Team:Freiburg Software/User/Robots/Alignment



This page describes the use of the Alignment Robot. If you would like to know how the algorithm works internally please click here.

With Alignobot you can compare sequences by creating global and local alignments. Alignobot can be found at Before you start an alignment be sure to select 2 sequences in the workspace.

Note: The video tutorials are hosted by an external service, because the file size limitation of the iGEM wiki kept us from uploading it to the wiki.

Global Alignments

Alignobot finds global alignments using the Needleman/Wunsch Algorithm.

In the main menu you can either select the default distance function or specify your own. At this point the robot only supports one value for each substitution. Transition matrices will be available in a later version. Now click "Send" and Alignobot will calculate your alignment and display it:

Note: The display may slightly differ from this picture due to ongoing development.

Local Alignment

The Alignment Robot can also find local alignments using the Smith/Waterman algorithm. As with the global alignment you can either use the default similarity function or specify your own. Again support for transition matrices is still to come. Once you have selected and sent your request, the robot will find the best local alignment of the selected two sequences. There might be more than one of them with the same score. The robot will then display all of them.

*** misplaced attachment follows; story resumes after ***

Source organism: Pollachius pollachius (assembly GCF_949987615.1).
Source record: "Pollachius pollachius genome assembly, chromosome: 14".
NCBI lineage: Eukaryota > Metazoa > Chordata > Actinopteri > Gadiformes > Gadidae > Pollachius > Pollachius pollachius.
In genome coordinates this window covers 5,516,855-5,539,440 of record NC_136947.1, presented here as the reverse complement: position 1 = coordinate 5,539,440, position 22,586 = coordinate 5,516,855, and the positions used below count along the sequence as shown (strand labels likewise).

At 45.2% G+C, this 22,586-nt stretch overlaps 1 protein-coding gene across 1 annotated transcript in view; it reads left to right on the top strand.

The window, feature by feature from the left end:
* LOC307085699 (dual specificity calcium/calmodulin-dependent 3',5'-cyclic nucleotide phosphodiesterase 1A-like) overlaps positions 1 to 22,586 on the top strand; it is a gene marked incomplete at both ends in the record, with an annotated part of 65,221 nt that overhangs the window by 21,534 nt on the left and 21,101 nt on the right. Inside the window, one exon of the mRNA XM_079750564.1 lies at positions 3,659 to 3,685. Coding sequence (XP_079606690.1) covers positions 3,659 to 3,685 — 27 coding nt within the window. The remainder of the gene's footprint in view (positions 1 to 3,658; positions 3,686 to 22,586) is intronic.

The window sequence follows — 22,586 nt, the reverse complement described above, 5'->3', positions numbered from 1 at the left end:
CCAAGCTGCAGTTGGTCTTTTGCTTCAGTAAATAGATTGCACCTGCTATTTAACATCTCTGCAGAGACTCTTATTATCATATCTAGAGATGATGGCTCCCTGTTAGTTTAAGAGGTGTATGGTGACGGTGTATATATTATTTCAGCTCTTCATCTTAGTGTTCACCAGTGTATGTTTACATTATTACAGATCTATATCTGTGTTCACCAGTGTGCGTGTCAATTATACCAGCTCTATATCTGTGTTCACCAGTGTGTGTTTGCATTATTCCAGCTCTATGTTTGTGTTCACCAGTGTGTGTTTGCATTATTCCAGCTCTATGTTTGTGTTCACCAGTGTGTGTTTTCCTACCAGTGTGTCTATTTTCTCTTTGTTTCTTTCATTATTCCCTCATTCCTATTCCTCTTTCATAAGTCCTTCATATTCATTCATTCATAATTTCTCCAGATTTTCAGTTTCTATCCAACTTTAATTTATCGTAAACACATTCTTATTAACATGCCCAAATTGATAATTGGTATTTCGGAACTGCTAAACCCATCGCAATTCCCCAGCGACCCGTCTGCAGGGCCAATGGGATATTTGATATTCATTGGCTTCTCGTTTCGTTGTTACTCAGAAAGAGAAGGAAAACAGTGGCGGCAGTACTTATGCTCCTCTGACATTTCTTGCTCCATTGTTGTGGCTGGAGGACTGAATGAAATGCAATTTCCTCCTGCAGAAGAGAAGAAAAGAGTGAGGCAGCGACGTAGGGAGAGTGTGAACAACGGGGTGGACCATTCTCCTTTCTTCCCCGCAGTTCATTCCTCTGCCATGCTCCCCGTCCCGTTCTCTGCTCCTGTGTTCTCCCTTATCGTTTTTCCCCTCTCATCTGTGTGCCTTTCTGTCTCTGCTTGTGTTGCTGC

Brief Overview of Algorithm

Alingnobot uses implementations of the Needleman/Wunsch algorithm to find global alignments and the Smith/Waterman algorithm to find local alignments. You can find the definitions on Wikipedia: Needleman/Wunsch and Smith/Waterman
Once the User clicks send the robot first loads the sequences from the workspace and checks that there are two of them. Then it evaluates the input form and the user specified cost/similarity functions if selected. If there are non-numeric characters it switches back to the default functions.
After these preparations are done the actual alignment calculation starts. The distance/similarity matrices get initialized and then filled following the algorithms.
Now the optimal score is found the robot will calculate the actual alignment using back tracing. In local alignment the robot will display all alignments with the optimal score.
Finally the robot uses the SynBioWave SequenceView function to display the output.